"You brought it on yourself," said Louisa, in self-exculpation.
"Does that make it any easier to bear?" cried John. "Don't you suppose I remember it every hour, and curse myself the more? You know perfectly well that I'm a different man today. I don't know what made me change; it was as if something had been injected into my blood that turned me against everything I had liked best before. I hate the sight of the men and the women I used to go with, not because they are any worse, but because they remind me of what I have lost. I have reached the point now where I have got to have news of Susanna or go and shoot myself."
"That would be about the only piece of foolishness you haven't committed already!" replied Louisa, with a biting satire that would have made any man let go of the trigger in case he had gone so far as to begin pulling it.
"Where is she?" John went on, without anger at her sarcasm. "Where is she, how is she, what is she living on, is she well, is she just as bitter as she was at first, does she ever speak of coming back? Tell me something, tell me anything. I will know something. I say I will!"
Louisa's calm demeanor began to show a little agitation, for she was not used to the sight of emotion. "I can't tell you where Susanna is, for I made her a solemn promise I wouldn't unless you or Jack were in danger of some kind; but I don't mind telling you this much, that she's well and in the safest kind of a shelter, for she's been living from the first in a Shaker Settlement."
"Shaker Settlement!" cried John, starting up from his seat on the steps. "What's that? I know Shaker egg-beaters and garden-seeds and rocking-chairs and oh, yes, I remember their religion's against marriage. That's the worst thing you could have told me; that ends all hope; if they once get hold of a woman like Susanna, they'll never let go of her; if they don't believe in a woman's marrying a good man, they'd never let her go back to a bad one. Oh, if I had only known this before; if only you'd told me, Louisa, perhaps I could have done something. Maybe they take vows or sign contracts, and so I have lost her altogether."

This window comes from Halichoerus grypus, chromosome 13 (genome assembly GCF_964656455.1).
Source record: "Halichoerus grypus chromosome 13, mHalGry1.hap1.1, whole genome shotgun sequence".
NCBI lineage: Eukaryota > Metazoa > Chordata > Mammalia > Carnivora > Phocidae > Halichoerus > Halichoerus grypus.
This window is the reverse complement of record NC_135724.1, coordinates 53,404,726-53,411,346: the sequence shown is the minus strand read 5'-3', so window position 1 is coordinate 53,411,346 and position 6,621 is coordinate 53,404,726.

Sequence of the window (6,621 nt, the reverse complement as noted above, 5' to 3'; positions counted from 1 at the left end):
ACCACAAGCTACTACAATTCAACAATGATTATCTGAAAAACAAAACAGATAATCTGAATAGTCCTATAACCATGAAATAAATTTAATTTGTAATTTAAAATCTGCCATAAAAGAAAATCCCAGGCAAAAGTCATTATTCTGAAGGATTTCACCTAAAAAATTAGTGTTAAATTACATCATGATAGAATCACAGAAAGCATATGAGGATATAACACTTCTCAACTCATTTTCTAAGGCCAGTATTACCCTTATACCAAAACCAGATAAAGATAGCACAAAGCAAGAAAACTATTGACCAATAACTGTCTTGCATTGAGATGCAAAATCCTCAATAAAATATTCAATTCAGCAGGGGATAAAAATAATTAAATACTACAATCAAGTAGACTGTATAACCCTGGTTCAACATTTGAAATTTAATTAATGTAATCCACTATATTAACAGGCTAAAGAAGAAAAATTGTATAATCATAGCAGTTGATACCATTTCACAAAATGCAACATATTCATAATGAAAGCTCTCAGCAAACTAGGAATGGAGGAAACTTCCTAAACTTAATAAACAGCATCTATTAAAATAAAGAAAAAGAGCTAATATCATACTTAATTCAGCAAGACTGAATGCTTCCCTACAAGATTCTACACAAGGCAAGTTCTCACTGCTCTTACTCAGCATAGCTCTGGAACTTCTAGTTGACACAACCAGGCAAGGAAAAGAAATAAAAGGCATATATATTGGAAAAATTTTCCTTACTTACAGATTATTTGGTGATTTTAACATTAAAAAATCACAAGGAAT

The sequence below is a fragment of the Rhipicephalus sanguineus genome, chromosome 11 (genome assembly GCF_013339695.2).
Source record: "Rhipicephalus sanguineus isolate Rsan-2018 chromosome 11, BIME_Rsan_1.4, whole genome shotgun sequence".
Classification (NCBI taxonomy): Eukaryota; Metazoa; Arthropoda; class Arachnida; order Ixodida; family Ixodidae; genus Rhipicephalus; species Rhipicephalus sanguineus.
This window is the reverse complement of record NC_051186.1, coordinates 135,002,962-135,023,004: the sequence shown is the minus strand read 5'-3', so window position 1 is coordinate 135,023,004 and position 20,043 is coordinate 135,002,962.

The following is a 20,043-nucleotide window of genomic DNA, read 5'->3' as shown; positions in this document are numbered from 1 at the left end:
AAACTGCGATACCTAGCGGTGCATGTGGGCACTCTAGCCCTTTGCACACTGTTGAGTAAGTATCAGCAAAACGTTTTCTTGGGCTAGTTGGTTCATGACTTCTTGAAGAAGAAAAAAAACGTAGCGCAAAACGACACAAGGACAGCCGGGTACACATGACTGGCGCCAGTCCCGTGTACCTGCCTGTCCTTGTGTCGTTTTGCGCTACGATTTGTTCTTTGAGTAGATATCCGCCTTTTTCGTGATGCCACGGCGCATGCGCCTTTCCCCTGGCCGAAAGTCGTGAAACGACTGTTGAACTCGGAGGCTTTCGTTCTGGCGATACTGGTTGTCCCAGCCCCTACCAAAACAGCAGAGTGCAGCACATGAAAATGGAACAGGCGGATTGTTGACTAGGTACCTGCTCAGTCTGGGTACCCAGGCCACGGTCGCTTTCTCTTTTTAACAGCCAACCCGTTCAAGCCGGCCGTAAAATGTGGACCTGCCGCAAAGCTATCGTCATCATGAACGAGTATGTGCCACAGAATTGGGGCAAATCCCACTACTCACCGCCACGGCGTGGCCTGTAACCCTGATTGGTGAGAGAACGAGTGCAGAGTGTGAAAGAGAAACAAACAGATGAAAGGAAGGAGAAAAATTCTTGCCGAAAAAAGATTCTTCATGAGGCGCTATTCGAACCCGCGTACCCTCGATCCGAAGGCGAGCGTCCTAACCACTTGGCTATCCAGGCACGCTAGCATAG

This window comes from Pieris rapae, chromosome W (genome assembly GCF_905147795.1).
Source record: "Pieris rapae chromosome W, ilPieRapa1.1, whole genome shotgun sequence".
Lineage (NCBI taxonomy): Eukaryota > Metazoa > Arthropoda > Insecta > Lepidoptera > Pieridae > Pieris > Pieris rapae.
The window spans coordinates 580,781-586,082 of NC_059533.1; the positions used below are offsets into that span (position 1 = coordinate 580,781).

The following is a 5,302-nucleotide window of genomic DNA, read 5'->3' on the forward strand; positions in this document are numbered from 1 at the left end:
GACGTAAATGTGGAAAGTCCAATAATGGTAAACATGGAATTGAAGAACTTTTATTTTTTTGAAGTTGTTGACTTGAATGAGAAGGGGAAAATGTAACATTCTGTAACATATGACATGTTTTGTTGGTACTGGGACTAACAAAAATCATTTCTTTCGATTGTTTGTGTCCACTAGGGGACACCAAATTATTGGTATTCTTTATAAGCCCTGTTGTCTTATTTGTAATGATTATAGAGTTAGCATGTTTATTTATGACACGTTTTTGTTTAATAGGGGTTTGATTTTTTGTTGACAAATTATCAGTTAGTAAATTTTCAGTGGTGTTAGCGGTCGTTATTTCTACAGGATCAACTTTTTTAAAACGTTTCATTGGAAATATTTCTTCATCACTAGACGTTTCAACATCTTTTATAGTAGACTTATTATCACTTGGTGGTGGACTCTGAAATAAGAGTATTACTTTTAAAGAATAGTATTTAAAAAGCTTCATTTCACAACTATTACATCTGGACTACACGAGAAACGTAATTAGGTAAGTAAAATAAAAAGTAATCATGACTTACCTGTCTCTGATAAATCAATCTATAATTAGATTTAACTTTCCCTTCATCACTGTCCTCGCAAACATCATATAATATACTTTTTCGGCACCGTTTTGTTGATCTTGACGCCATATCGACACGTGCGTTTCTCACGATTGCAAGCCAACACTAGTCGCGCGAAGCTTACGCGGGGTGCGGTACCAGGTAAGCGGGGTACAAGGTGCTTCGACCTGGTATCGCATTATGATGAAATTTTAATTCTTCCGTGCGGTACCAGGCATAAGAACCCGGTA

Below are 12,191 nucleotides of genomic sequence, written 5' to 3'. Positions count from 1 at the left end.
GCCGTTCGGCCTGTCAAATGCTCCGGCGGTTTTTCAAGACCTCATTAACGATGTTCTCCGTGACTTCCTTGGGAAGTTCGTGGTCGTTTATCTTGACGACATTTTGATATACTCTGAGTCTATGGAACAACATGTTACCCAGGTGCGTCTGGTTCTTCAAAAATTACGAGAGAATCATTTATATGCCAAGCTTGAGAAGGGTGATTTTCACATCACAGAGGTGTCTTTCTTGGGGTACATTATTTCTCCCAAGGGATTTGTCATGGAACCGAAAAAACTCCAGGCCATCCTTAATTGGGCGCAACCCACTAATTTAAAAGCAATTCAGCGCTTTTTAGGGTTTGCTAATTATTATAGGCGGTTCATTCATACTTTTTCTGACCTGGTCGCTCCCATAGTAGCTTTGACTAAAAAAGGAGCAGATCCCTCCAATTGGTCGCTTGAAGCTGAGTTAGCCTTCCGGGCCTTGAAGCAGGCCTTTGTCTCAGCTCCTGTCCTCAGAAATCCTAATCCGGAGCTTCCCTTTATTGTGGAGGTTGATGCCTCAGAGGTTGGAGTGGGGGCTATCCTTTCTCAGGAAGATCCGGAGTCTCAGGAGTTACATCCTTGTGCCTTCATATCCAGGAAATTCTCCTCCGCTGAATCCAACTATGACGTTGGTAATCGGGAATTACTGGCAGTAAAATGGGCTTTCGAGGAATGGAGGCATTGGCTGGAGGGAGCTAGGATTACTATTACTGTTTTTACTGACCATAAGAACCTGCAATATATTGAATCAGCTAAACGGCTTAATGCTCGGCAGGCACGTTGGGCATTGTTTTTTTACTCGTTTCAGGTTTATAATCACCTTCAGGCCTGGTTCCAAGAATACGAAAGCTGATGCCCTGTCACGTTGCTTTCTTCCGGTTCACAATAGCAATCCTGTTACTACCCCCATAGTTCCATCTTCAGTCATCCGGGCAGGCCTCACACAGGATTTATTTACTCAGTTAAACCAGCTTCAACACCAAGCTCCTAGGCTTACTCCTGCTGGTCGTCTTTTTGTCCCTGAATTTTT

"I don't know much about their beliefs, and Susanna never explained them," returned Louisa, nervously "but now that you've got something to offer her, why don't you write and ask her to come back to you? I'll send your letter to her."
"I don't dare, Louisa, I don't dare," groaned John, leaning his head against one of the pillars of the porch. "I can't tell you the fear I have of Susanna after the way I've neglected her this last year. If she should come in at the gate this minute, I couldn't meet her eyes; if you'd read the letter she left me, you'd feel the same way. I deserved it, to the last word, but oh, it was like so many separate strokes of lightning, and every one of them burned. It was nothing but the truth, but it was cut in with a sharp sword. Unless she should come back to me of her own accord, and she never will, I haven't got the courage to ask her; just haven't got the courage, that's all there is to say about it." And here John buried his head in his hands.
A very queer thing happened to Louisa Banks at this moment. A half-second before she would have murmured:
"This rock shall fly From its firm base as soon as I!"
when all at once, and without warning, a strange something occurred in the organ which she had always regarded and her opinion had never yet been questioned as a good, tough, love-tight heart. First there was a flutter and a tremor running all along her spine; then her eyes filled; then a lump rose in her throat and choked her; then words trembled on her tongue and refused to be uttered; then something like a bird--could it have been the highly respectable good-as-new heart?--throbbed under her black silk Sunday waist; then she grew like wax from the crown of her head to the soles of her feet; then in a twinkling, and so unconsciously as to be unashamed of it, she became a sister.
You have seen a gray November morning melt into an Indian summer noon? Louisa Banks was like that, when, at the sight of a man in sore trouble, sympathy was born in her to soften the rockiness of her original makeup.